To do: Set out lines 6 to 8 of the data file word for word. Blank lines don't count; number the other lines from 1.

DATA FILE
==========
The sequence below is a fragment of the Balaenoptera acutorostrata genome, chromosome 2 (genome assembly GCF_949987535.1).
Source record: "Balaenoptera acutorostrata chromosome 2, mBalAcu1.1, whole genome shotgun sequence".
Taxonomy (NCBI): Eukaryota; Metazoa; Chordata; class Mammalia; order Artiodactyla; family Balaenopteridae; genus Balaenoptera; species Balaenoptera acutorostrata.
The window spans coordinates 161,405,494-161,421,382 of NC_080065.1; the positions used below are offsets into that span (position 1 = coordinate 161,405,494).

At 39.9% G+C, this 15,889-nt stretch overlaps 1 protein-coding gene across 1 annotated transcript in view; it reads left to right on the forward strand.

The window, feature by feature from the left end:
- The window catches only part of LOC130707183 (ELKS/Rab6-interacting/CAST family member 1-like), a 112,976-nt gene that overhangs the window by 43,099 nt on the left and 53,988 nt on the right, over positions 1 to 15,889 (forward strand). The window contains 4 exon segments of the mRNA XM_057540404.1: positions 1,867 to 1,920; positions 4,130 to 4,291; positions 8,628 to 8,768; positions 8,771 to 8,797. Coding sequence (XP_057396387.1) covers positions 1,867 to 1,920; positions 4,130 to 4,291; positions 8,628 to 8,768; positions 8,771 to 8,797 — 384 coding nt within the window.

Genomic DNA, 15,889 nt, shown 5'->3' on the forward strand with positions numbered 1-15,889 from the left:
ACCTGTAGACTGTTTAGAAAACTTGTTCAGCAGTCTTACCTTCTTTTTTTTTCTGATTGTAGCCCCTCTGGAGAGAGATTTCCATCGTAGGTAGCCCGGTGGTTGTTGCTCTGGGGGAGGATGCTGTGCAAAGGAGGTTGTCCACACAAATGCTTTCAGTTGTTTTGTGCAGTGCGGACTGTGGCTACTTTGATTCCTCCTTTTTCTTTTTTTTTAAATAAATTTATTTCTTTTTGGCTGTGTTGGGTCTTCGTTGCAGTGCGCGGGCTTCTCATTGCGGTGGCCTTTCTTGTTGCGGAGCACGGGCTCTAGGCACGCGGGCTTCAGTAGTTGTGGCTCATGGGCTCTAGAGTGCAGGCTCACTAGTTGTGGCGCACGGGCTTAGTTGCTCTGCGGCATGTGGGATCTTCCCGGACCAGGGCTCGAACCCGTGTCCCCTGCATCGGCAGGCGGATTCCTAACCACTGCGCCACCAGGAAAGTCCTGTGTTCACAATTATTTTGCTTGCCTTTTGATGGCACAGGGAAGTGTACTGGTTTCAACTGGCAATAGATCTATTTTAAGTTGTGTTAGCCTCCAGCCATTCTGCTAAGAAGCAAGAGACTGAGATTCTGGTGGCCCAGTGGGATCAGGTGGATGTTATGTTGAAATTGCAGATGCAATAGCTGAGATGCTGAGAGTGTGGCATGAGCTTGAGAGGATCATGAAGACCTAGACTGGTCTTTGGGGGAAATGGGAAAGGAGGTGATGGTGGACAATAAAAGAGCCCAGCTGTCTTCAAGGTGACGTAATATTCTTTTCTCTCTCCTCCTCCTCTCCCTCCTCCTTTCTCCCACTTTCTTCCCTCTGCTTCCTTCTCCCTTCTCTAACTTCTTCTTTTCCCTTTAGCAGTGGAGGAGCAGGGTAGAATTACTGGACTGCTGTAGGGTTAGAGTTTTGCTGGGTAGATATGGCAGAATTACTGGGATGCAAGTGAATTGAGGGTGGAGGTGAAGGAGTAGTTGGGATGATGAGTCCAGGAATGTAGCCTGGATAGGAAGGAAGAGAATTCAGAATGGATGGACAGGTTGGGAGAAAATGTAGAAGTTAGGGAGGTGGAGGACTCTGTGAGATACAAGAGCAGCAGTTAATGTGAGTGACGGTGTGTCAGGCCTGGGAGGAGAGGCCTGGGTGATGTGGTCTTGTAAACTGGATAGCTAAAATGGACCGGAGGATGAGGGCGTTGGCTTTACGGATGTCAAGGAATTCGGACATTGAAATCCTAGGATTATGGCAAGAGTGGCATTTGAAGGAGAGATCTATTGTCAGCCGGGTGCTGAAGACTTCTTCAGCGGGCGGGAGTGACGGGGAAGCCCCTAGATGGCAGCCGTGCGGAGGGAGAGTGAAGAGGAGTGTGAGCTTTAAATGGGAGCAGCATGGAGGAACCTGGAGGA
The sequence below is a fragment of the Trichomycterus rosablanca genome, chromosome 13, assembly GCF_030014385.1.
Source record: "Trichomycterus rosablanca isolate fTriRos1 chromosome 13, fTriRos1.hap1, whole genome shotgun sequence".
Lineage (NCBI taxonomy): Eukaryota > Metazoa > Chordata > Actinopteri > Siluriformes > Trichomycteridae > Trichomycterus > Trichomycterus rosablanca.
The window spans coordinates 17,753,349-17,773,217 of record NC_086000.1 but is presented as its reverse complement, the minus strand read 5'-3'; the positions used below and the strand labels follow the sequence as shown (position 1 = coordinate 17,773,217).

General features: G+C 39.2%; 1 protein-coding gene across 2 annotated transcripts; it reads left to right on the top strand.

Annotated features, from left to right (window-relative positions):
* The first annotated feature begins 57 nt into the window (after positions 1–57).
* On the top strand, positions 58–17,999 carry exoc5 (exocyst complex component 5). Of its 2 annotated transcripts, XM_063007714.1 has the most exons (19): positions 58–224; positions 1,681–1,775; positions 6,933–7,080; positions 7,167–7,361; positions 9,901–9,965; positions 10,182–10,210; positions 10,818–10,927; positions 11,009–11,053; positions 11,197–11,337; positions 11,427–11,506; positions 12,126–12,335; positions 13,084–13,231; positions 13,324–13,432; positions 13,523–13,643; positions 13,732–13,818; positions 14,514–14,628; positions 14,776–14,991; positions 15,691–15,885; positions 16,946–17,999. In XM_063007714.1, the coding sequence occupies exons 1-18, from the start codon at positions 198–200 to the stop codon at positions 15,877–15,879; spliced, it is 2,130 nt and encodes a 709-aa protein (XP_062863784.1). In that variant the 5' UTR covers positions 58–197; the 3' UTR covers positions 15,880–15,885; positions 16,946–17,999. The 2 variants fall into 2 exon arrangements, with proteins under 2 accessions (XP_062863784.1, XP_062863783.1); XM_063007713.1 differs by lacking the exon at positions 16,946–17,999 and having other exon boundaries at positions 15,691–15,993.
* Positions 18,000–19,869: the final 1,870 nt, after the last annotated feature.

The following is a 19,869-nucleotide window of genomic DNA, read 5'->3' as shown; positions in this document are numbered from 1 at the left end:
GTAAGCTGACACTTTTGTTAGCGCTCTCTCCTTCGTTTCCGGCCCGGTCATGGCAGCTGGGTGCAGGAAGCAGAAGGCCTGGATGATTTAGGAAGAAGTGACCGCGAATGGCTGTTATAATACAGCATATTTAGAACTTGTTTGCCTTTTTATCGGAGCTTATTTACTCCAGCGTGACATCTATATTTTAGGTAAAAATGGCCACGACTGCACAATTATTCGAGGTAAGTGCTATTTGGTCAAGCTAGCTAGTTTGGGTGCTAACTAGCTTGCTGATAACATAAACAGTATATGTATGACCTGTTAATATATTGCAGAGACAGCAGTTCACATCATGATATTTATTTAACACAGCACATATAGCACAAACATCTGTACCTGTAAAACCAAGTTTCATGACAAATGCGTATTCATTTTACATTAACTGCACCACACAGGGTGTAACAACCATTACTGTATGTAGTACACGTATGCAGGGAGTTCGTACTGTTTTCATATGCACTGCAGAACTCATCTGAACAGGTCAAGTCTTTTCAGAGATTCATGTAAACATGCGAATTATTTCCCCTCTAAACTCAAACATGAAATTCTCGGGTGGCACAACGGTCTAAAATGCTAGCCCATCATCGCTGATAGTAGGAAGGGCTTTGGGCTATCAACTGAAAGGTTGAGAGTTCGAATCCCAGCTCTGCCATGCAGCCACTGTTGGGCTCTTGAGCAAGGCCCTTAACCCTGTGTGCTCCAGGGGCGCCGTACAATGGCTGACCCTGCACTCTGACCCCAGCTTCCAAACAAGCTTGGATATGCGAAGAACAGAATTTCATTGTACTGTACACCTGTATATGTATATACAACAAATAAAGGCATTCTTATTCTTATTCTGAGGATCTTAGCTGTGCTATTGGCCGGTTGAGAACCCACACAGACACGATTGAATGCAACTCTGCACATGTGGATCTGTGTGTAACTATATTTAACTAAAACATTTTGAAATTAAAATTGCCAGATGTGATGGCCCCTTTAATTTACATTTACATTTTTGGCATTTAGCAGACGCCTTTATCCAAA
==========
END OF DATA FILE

The window, feature by feature from the left end:
- The window catches only part of LOC130707183 (ELKS/Rab6-interacting/CAST family member 1-like), a 112,976-nt gene that overhangs the window by 43,099 nt on the left and 53,988 nt on the right, over positions 1 to 15,889 (forward strand). The window contains 4 exon segments of the mRNA XM_057540404.1: positions 1,867 to 1,920; positions 4,130 to 4,291; positions 8,628 to 8,768; positions 8,771 to 8,797. Coding sequence (XP_057396387.1) covers positions 1,867 to 1,920; positions 4,130 to 4,291; positions 8,628 to 8,768; positions 8,771 to 8,797 — 384 coding nt within the window.

Genomic DNA, 15,889 nt, shown 5'->3' on the forward strand with positions numbered 1-15,889 from the left: